Pink Slips and Patient Safety

By Peggy McDaniel, BSN, RN

It has finally gotten serious. Patient care workers at Abington (PA) Memorial Hospital can be fired for not washing their hands.

It’s as simple as that. After two years of promoting hand hygiene through education and feedback to staff, the “gloves have come off.” Sorry for the pun, but I find this article very timely considering that it is Patient Safety Awareness Week. What does hand hygiene have to do with patient safety? Quite a bit, it turns out. Abington Memorial has a personal story to tell their staff. It is about a patient, Catherine Zakrzewski, who died from an infection acquired while at their hospital. Before she died, this patient gave permission to the infection control staff to use her story for their campaign. Her story lives on and is hard to ignore. Her son happens to be a doctor at the hospital, and as a patient safety committee member he allows the hospital to continue to use his mom’s story as an example. Putting a face to the issue has made a difference.

She sailed through surgery, rehab, and went home,” said Kevin Zakrzewski, her son, a primary-care physician who practices at Abington.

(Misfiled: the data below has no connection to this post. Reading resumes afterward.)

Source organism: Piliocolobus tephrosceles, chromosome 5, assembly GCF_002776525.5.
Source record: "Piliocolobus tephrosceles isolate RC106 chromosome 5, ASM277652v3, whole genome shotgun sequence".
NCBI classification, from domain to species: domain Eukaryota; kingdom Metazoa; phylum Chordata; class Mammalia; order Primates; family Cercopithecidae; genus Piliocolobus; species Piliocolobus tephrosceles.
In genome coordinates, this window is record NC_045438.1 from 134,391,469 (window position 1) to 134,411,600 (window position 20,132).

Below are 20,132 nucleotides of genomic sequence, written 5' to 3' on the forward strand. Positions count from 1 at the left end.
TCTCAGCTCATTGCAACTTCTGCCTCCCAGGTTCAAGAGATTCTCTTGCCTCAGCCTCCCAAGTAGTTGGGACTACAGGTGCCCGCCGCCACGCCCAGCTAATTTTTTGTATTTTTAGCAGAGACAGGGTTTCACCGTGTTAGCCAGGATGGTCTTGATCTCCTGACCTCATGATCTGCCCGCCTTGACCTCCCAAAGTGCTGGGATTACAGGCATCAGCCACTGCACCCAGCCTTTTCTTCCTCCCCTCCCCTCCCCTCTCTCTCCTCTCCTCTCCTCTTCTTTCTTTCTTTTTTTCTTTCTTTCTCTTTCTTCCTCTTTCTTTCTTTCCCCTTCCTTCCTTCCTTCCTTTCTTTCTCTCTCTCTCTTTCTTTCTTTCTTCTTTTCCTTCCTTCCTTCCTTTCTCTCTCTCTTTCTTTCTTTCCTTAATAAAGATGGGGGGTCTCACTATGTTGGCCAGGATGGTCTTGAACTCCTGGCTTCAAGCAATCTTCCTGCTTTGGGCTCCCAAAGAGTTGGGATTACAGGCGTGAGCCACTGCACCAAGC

But at home, a kneecap split, which happens from time to time, requiring more surgery.

Back in the hospital, Pat Zakrzewski acquired an infection, one of the worst kinds, MRSA, resistant to antibiotics.

What followed was a nightmare: removal of her new knee, amputation of a leg, and, ultimately, after a combination of 20 surgeries and hospitalizations, her death . . . .

Abington Memorial has spent the last two years focusing on hand hygiene. They employ “spies” who monitor compliance and provide instant feedback, both positive and negative. This is not a new idea—it is being done across the country to promote compliance to hand hygiene policies. So far, this is the first hospital that may actually dismiss staff for poor compliance. In light of the fact that most states now must report their infection rates, and reimbursement for infections acquired in a hospital have been cut, this drastic yet necessary step may soon be coming to a facility near you.

As clinicians we have been encouraged over and over to wash our hands. Most hospitals now have campaigns to promote hand hygiene, but actual compliance remains low. Why do we find it so hard to take the few seconds needed to do this? Yes, I’m a nurse too. I realize how busy we are and that time is at a premium. I didn’t used to be 100% compliant, I fully admit it, but I am now. I am driven by the knowledge of stories such as the patient from Abington Memorial.

Most hospitals have gone to great lengths to place waterless hand hygiene dispensers almost anywhere they are needed. Lack of time is becoming a less tolerable excuse. Maybe you have a skin allergy or problem with the sanitizer? Work with your infection control staff to make changes, or carry a product in your pocket that you can tolerate. What excuses have you or your collegues used, and how can we move past them?

I believe none of us go in to work and think to ourselves, “I’m not going to wash my hands today.” We don’t plan to harm patients, but our inaction may very well do so.